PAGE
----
Maybe the above will be something you can think about on your next "me-day" ;-) ;-)

singal

i'm assuming that in the US you know that "gal" = young woman/woman??? I absolutely DIDN'T mean sing-petrol gallon!!! ;-)

Purple Turtle said...

I love your post Singlutionary-- when I have a sabbath my week goes so much better. I am trying to figure out how to make it a sabbath since what I do on that day is a lot like what I do on most other days (since I am taking care of the little turtles). Your post got me thinking about how I can do that better...

I like your idea of having the day be intentional and just enjoying the emptiness of no commitments and simple living. It's about remembering a commitment to yourself that you need to rest and to be taken care of...thanks for helping me remember that!

autonomous said...

I totally share the value of planning no plans- a I too have been claiming a so-called secular sabbath for years. Most Sundays I do not shower, drive, shop, or spend money elsewhere. It's for long walks, to read all day, watch dvd's or putter about the garden. Sometimes plans are made but only very selectively- like hiking, horseback riding or barbecues with friends: activities I don't have to clean up for.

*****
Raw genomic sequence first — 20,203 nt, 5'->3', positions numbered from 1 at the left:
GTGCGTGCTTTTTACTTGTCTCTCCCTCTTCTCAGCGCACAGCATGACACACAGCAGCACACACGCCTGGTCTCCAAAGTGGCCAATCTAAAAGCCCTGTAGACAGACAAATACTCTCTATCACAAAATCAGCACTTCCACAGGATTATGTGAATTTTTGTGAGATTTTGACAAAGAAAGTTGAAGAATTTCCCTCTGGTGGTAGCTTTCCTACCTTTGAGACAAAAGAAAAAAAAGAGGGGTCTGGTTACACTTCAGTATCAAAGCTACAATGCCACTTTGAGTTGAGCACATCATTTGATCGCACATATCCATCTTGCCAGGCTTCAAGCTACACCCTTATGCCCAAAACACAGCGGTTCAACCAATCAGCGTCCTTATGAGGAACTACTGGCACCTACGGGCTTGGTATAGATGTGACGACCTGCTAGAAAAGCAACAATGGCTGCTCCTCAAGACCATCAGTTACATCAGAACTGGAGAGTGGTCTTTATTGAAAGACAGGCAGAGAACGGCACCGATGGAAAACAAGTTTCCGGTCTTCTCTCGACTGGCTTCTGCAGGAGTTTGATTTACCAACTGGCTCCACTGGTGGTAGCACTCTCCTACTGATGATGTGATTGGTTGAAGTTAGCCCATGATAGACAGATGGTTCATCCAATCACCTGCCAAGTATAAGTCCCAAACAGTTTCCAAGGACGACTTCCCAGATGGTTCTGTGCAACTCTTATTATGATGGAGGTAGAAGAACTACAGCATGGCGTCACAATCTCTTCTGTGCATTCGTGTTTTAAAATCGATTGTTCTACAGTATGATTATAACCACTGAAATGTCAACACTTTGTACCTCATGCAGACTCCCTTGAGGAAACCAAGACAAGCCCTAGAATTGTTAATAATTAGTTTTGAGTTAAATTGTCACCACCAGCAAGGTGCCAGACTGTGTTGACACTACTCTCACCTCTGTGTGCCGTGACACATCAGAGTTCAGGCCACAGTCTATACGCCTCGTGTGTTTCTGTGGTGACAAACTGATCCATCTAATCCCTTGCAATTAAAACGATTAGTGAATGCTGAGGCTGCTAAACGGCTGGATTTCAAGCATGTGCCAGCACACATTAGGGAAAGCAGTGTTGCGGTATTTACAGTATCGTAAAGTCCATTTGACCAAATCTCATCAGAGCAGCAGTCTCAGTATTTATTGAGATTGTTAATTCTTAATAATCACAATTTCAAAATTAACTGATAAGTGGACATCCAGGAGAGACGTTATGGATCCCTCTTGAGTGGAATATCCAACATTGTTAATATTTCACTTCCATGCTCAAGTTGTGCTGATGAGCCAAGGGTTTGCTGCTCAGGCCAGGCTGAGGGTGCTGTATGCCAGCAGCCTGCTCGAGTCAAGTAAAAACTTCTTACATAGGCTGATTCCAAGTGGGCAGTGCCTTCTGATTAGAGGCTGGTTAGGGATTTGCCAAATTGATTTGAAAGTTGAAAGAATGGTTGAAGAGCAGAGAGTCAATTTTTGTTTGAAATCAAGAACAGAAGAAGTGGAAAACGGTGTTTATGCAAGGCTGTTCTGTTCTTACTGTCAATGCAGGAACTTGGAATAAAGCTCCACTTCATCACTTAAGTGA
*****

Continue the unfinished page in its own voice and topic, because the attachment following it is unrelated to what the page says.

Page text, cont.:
Family members and a few friends have chided me as being selfish or tried to guilt me for this one day- But I am merely exercising the right to care for myself on my terms; and I am much better for it.

The Singlutionary said...

I love all these comments! Lisa: I know what you mean, its sorta a new thing that I am able to observe my secular sabbath which is partly why I still enjoy it so much!

In general, I've learned that just because I'm not booked for something doesn't mean that I am available. I can be super busy working on projects around the house and these things are important to me.

For some folks, if they are not working or sleeping they are free to do stuff. this isn't the case for me.

I think it might be expected more that single folks don't need a day to lounge around the house and not engage with the world (because our lives aren't as stressful). But I find that I don't have any forces outside of myself to slow myself down (like a relationship or children). So I have to pace my week all on my own. Secular sabbath helps to anchor my week-- especially when I am not working at a regular job or am self employed!